Randy Rhoads feelings about Eddie Van Halen might not have been as acrimonious as Ozzy Osbourne recalled in a recent interview.
While there's lots of evidence to suggest that Randy and Eddie were rivals coming up in the Los Angeles music scene in the late-'70s, Randy expressed a more nuanced view of his guitar journey-in-progress in a 1982 interview with Guitar World.
Prompted about his playing style, Randy asserted that he had a "personality on the guitar," but he didn't believe he had yet attained a style of his own, akin to his Van Halen counterpart.
"For instance, I do a solo guitar thing in concert, and I do a lot of the same licks as Eddie Van Halen," Randy told the magazine. "Eddie is a great player, but it kills me that I do that."
While he aspired to develop his own style, Rhoads said he hadn't had time to devote to exploring and experimenting on the guitar since joining Ozzy's band.
“For me it's just flash that impresses the kids," he said. "I'm trying to make a name for myself as fast as I can. I wish I could take time and come up with something that nobody else has done. But that's gonna take a few years yet.”
Eddie had a similar perspective on Randy's playing, calling the Ozzy guitarist an "honest" player in one archival interview.
"He was good," he said at the time. "But I don't think he really did anything that I haven't done. There ain't nothing wrong with it, man. I've copied other people..."
Randy, who died in a plane crash in March of 1982, told GW that part of his personal challenge in developing a unique style was the result of his years teaching guitar and conveying concepts from other people's music to his students. (Eddie, on the other hand, never taught guitar [just ask his son].)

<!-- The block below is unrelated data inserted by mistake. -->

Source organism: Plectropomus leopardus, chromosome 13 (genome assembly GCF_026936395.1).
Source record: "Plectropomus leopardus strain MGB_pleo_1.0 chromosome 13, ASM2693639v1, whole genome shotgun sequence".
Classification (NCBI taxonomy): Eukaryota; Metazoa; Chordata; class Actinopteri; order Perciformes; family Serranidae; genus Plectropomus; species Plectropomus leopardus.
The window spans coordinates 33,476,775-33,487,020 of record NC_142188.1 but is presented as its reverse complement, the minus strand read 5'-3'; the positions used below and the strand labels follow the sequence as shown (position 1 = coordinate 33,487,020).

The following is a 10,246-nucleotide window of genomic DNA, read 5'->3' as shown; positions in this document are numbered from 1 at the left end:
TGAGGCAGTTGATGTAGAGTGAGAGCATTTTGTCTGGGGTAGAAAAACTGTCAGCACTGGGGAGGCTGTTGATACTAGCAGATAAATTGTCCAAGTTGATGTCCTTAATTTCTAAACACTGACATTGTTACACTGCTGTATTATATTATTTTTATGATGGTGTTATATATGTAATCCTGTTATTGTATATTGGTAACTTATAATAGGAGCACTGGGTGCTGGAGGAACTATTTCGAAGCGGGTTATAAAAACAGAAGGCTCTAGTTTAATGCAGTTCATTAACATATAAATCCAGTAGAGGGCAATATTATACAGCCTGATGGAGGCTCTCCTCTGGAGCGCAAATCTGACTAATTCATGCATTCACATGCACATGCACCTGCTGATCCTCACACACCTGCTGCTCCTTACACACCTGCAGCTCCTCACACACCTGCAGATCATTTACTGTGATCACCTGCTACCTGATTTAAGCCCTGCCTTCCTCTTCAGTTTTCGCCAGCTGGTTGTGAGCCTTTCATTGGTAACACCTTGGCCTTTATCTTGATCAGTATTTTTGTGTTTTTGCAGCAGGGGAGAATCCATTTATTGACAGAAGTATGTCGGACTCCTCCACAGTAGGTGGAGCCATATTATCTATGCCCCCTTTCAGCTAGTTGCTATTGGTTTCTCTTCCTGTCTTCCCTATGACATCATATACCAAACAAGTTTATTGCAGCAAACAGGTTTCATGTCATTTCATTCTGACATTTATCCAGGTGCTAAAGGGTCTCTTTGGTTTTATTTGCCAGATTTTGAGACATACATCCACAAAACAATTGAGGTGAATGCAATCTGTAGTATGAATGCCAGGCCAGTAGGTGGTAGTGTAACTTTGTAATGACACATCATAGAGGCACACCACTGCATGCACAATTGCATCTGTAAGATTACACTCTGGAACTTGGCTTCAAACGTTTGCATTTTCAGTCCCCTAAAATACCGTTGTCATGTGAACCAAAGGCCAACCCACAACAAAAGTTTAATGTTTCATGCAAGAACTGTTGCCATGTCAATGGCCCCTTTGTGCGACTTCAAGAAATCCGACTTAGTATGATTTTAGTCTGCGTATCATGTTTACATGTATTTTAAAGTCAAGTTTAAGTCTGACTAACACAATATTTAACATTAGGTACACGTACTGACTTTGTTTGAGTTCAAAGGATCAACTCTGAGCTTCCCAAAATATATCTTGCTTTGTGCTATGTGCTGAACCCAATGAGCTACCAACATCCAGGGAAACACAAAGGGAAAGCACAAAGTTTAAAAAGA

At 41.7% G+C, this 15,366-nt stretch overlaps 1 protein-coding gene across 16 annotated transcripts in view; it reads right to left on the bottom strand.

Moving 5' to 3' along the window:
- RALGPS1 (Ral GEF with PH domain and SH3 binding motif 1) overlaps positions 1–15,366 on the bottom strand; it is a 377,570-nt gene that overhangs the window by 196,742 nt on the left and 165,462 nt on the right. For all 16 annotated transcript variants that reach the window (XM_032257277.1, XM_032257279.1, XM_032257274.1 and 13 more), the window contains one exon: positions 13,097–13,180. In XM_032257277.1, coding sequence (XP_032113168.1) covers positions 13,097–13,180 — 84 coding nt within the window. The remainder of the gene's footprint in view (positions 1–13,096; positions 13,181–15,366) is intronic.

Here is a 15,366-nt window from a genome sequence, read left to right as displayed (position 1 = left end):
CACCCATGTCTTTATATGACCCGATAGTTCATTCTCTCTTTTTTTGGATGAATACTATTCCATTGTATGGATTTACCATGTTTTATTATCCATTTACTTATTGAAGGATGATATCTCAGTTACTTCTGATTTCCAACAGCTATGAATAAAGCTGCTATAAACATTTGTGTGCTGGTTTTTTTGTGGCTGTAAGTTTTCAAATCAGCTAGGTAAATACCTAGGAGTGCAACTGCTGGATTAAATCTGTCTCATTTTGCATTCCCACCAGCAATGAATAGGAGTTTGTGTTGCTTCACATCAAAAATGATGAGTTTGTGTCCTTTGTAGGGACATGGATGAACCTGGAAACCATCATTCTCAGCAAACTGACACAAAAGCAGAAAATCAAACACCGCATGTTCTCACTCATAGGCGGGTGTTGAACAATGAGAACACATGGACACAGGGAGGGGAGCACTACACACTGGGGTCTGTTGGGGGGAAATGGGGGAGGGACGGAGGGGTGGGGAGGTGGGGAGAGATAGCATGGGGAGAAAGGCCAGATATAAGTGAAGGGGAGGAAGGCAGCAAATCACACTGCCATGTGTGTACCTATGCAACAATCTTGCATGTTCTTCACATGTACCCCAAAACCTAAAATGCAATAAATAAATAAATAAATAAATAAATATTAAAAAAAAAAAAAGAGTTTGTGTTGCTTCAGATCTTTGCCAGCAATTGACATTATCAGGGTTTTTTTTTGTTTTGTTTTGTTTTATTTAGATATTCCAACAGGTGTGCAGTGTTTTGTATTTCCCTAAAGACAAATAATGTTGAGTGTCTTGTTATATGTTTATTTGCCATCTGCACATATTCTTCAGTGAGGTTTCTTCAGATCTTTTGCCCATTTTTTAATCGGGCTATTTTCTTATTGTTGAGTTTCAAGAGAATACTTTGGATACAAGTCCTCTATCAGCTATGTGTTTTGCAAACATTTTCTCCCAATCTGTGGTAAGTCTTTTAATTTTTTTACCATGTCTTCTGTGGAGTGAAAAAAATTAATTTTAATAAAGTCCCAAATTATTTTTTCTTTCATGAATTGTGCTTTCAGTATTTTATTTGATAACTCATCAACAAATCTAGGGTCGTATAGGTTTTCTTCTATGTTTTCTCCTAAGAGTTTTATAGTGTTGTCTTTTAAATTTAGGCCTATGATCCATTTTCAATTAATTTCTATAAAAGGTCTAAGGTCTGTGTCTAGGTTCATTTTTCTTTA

"I learned more by teaching the guitar than by doing anything else," Randy said. "Students would come up with chord progressions and ask what kind of lead they could play over them. More often they wanted to learn note-for-note solos from their favorite players. That's when I started to learn other people's licks."
Ozzy said in a recent interview with Rolling Stone that Randy "didn't have a nice thing to say" about Eddie Van Halen. "Maybe they had a falling out or whatever, but they were rivals," he recalled.
That statement was supported by Andre Relis, the director of the Randy Rhoads documentary, Confessions of a Guitar Icon, who said there was real tension between the two guitarists from back when Quiet Riot and Van Halen were peers on the Sunset Strip, each angling for a record deal.
Quiet Riot fan club president Lori Hollen recalled often seeing Eddie and David Lee Roth at Quiet Riot shows in L.A. in the '70s, but she added that "Randy never went to see [Van Halen] play."